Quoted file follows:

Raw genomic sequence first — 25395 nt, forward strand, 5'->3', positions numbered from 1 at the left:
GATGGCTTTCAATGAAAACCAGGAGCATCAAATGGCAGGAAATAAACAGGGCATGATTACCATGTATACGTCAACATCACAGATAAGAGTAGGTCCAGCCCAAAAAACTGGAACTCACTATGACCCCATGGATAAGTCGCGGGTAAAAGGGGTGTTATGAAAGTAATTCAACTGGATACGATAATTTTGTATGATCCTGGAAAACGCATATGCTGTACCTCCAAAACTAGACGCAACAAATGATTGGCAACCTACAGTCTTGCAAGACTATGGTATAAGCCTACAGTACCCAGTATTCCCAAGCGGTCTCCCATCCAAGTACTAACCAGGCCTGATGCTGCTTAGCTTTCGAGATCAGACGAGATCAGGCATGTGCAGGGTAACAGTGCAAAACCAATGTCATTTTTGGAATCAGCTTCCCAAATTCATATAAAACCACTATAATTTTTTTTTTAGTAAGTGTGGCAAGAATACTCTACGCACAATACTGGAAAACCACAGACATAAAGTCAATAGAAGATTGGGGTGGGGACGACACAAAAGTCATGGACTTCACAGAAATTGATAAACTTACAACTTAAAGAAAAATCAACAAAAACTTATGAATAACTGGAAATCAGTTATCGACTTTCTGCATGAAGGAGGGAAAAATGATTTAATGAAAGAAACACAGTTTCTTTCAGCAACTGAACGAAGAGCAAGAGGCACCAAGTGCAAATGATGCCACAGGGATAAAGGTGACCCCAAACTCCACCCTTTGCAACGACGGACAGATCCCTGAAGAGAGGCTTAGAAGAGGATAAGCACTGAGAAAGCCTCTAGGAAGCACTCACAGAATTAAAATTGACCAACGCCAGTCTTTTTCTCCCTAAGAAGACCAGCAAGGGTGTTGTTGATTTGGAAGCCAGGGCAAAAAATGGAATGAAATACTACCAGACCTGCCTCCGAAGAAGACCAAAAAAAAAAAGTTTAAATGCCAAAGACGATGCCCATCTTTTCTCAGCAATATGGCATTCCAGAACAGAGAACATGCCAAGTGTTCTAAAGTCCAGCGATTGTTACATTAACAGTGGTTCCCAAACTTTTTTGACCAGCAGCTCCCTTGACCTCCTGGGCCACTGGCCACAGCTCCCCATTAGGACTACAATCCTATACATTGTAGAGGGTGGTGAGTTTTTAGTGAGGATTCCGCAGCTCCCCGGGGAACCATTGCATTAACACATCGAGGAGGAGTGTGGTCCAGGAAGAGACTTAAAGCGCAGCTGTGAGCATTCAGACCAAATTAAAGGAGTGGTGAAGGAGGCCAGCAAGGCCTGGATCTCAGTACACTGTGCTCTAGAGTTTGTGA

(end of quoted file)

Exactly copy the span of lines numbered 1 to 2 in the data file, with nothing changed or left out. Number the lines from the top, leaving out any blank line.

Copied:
Raw genomic sequence first — 25395 nt, forward strand, 5'->3', positions numbered from 1 at the left:
GATGGCTTTCAATGAAAACCAGGAGCATCAAATGGCAGGAAATAAACAGGGCATGATTACCATGTATACGTCAACATCACAGATAAGAGTAGGTCCAGCCCAAAAAACTGGAACTCACTATGACCCCATGGATAAGTCGCGGGTAAAAGGGGTGTTATGAAAGTAATTCAACTGGATACGATAATTTTGTATGATCCTGGAAAACGCATATGCTGTACCTCCAAAACTAGACGCAACAAATGATTGGCAACCTACAGTCTTGCAAGACTATGGTATAAGCCTACAGTACCCAGTATTCCCAAGCGGTCTCCCATCCAAGTACTAACCAGGCCTGATGCTGCTTAGCTTTCGAGATCAGACGAGATCAGGCATGTGCAGGGTAACAGTGCAAAACCAATGTCATTTTTGGAATCAGCTTCCCAAATTCATATAAAACCACTATAATTTTTTTTTTAGTAAGTGTGGCAAGAATACTCTACGCACAATACTGGAAAACCACAGACATAAAGTCAATAGAAGATTGGGGTGGGGACGACACAAAAGTCATGGACTTCACAGAAATTGATAAACTTACAACTTAAAGAAAAATCAACAAAAACTTATGAATAACTGGAAATCAGTTATCGACTTTCTGCATGAAGGAGGGAAAAATGATTTAATGAAAGAAACACAGTTTCTTTCAGCAACTGAACGAAGAGCAAGAGGCACCAAGTGCAAATGATGCCACAGGGATAAAGGTGACCCCAAACTCCACCCTTTGCAACGACGGACAGATCCCTGAAGAGAGGCTTAGAAGAGGATAAGCACTGAGAAAGCCTCTAGGAAGCACTCACAGAATTAAAATTGACCAACGCCAGTCTTTTTCTCCCTAAGAAGACCAGCAAGGGTGTTGTTGATTTGGAAGCCAGGGCAAAAAATGGAATGAAATACTACCAGACCTGCCTCCGAAGAAGACCAAAAAAAAAAAGTTTAAATGCCAAAGACGATGCCCATCTTTTCTCAGCAATATGGCATTCCAGAACAGAGAACATGCCAAGTGTTCTAAAGTCCAGCGATTGTTACATTAACAGTGGTTCCCAAACTTTTTTGACCAGCAGCTCCCTTGACCTCCTGGGCCACTGGCCACAGCTCCCCATTAGGACTACAATCCTATACATTGTAGAGGGTGGTGAGTTTTTAGTGAGGATTCCGCAGCTCCCCGGGGAACCATTGCATTAACACATCGAGGAGGAGTGTGGTCCAGGAAGAGACTTAAAGCGCAGCTGTGAGCATTCAGACCAAATTAAAGGAGTGGTGAAGGAGGCCAGCAAGGCCTGGATCTCAGTACACTGTGCTCTAGAGTTTGTGA